It's fair to say the early use of crypto has been largely speculative and that the early growth of crypto has been fueled by people jumping on the bandwagon of get rich quick success stories. As this technology becomes more mainstream (which we are in the middle of right now) the focus on utility will naturally increase. We are seeing plenty of examples of serious corporate companies start to explore utility (and we have found plenty of examples of valuable uses of it). Throw into the mix the fact there are Blockchains and/or cryptocurrencies being designed from the ground up for specific utility such as Filecoin (decentralised file storage), Algorand (DeFi), Gitcoin (funding open source), ClimateTrade (carbon offsetting) and it starts to change the focus of the ecosystem.
As the focus shifts towards utility it's also fair to say the proportion of speculation is decreasing and/or likely to decrease overall. This is an area that it would be great to see more data and analytics work done on.
Switching perspective from general to specific, our suggestion is to be clear on your motives when engaging in this space and evaluate for your project whether it succeeds because of speculation or because of utility. Not everyone is in this space for the speculation (we aren't!) and you don't have to participate in this space with the intent of accumulating cryptocurrency to speculate on it's value increasing.
You can also incorporate this into your criteria for Blockchain choice and spend time in the community surrounding a Blockchain to understand if the focus is on speculation or utility. While it's unlikely you can avoid any speculation at all, the same is true of traditional non-crypto markets.
Some people even argue that the speculative nature of Blockchains is a good thing, since it brings architectural properties that are useful. (#1, #2)
Value and technology complexity
A logical follow-on from the discussion about speculation is a discussion about utility / value. An oft-cited criticism of web3 is that there is a lack of value being generated and it's yet another example of technology for the sake of technology. An argument that will often be thrown in is that Bitcoin has been around for 13 years and hasn't found a real world application so any argument that it's "early days" is moot. (#1, #2, #3, #4, #5, #6, #7, #8, #9, #10)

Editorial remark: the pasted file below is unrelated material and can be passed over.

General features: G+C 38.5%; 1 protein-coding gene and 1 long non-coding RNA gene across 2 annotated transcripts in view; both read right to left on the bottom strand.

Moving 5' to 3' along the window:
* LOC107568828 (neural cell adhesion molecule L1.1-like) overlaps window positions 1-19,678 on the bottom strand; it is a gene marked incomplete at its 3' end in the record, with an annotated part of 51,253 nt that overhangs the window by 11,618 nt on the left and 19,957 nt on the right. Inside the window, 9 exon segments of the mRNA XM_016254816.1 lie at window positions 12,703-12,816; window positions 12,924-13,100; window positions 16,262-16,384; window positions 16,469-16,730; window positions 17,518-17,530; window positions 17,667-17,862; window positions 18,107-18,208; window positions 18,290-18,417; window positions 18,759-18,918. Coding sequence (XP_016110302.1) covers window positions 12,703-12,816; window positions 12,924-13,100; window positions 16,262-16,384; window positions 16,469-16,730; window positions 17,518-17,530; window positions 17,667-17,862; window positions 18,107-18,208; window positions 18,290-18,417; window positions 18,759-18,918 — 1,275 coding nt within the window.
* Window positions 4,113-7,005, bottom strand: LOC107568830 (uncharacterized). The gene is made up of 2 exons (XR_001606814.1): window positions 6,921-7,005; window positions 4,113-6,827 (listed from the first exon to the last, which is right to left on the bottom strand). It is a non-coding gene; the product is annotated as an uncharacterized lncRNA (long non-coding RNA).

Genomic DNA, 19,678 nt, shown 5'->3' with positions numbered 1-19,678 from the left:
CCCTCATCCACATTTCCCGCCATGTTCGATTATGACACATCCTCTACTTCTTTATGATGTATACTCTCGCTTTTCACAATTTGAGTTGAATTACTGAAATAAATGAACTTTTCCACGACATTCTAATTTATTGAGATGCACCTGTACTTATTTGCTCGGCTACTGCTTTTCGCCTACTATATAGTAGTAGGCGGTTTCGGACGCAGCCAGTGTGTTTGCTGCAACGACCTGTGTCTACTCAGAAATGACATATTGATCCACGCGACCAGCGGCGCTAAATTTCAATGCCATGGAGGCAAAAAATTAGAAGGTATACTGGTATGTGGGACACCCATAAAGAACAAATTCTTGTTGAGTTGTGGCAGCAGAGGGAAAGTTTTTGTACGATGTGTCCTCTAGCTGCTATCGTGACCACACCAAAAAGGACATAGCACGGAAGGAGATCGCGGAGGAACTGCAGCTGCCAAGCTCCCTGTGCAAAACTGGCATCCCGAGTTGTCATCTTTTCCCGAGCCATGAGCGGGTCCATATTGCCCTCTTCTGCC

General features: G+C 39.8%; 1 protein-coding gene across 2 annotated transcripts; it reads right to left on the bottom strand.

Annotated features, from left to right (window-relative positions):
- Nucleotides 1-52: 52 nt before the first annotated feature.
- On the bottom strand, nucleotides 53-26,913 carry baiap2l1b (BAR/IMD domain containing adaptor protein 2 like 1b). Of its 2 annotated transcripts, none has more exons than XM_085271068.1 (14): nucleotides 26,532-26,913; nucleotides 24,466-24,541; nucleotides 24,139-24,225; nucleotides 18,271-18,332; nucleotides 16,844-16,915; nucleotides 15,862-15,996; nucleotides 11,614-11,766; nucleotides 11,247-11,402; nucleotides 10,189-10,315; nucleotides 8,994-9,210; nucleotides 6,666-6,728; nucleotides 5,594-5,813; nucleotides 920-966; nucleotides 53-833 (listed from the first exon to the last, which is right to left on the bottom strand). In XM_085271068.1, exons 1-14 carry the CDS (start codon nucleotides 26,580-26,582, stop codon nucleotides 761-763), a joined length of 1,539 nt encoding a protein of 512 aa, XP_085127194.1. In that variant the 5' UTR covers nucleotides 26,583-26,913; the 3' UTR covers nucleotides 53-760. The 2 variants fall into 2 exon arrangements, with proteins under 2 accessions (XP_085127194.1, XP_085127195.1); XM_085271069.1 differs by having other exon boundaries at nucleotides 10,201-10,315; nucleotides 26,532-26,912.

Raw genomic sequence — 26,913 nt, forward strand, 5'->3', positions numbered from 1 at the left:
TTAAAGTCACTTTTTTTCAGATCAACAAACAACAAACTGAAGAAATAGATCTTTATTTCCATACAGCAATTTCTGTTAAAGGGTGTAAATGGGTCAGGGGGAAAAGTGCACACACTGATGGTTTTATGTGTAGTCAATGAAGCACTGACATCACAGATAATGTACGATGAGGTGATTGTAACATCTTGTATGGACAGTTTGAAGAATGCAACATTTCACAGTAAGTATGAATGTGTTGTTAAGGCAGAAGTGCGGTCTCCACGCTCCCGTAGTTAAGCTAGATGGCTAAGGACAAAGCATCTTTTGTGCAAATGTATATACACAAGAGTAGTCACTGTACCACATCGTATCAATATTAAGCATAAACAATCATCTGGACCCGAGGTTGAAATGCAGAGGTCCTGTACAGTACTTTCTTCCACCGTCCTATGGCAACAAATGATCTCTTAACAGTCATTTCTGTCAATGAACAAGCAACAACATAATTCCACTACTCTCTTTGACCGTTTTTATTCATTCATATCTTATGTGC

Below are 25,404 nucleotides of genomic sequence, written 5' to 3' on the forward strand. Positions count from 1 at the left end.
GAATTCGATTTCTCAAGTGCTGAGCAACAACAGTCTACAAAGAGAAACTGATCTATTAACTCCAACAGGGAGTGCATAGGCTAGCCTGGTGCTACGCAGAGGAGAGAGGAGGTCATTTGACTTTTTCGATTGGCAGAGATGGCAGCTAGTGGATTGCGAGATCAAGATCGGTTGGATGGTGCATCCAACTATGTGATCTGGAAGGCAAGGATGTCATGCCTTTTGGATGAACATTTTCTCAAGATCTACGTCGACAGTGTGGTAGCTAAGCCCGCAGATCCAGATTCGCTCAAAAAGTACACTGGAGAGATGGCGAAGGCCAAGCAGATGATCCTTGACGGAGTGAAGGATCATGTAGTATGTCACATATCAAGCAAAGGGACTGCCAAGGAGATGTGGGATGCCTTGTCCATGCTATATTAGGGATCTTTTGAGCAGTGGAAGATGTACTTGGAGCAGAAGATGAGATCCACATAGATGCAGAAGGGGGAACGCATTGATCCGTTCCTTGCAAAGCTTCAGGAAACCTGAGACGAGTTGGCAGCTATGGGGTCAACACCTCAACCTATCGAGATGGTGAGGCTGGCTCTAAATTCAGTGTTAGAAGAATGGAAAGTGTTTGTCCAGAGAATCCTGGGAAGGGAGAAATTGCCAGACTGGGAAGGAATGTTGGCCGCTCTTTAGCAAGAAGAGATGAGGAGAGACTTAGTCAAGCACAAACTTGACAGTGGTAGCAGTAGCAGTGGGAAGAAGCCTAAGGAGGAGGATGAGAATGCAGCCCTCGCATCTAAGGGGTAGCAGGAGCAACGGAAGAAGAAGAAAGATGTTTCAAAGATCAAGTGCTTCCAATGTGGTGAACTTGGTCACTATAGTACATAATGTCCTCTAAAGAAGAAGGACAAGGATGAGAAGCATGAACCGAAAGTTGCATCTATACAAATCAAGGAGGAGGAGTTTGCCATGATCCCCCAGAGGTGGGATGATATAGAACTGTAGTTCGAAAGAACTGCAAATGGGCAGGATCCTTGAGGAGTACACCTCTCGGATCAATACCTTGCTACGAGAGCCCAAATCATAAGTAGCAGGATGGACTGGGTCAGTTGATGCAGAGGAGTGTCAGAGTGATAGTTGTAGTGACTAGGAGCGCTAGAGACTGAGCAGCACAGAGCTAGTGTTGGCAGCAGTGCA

NFTs often get criticised for this, with people arguing the only reason they increase in price is through artificial scarcity rather than real value and utility. Especially, where they are a link to an image that you don't even get copyright license transferal so you don't really own anything outside of some metadata pointing to an image, which is easy to copy and may point to storage that may not exist in the future. (#1, #2, #3, #4, #5, #6, #7, #8, #9, #10, #11, #12, #13)
The "tech for the sake of tech" argument is often expanded to say that Blockchains increase the complexity for things that you can implement on existing (e.g. "web2") technology and there is nothing that can be done on web3 that couldn't be done without web3 technology. Or, that technology alone can't fix the problems that Blockchains are purported to solve. (#1, #2, #3, #4, #5, #6, #7)
Part of this technology complexity includes things like the need to run network nodes, the complexity of managing private keys, etc. as well as the fact that to expose a dApp you need web2 technology anyway such as DNS and cloud (web) servers. Then there's the complexity of cross-chain and Layer 1 vs Layer 2 etc.. (#1, #2)
Our thoughts here are to take an approach where you:
* Use the right tool for the job: Don't blindly try and make everything decentralised "just because", do it because and, importantly, where it makes sense. Use non-web3 technology for the places where it doesn't – there is nothing wrong with this; at the end of the day the outcome is more important than the tech.
* Be clear on what "value" means for your project: Educate yourself and your users on what that value is, particularly if people are purchasing something like NFTs or coins.
NFTs can represent much more than a dodgy link to an image file – example use cases include art (yes, including profile pictures (pfps), but also music and collectibles), gaming, tradeable memberships and access tickets, soulbound certificates, redeemables, identity (and recording verification thereof), financial assets (including collateralisation and fractionalisation), legal agreements, retail, bounties / incentivisation, content management, social / crowd investing and activism, loyalty / cohort / R&D participation, authenticity / receipts / intellectual property licensing, car logbooks and historical artifacts.
Even when an NFT is just an image, there's nothing stopping you making it have real utility and immutable integrity, let alone being creative and finding ways for them to do some good.
There are also unique things that weren't easily possible that web3 technology is enabling such as our venture, the Data History Museum where we digitally capture the intrinsic properties of a historic artifact (causality and originality) in a verifiably authentic digital form to capture knowledge of significant terrestrial, cosmic and human events. There are other great examples of useful things web3 is helping to drive.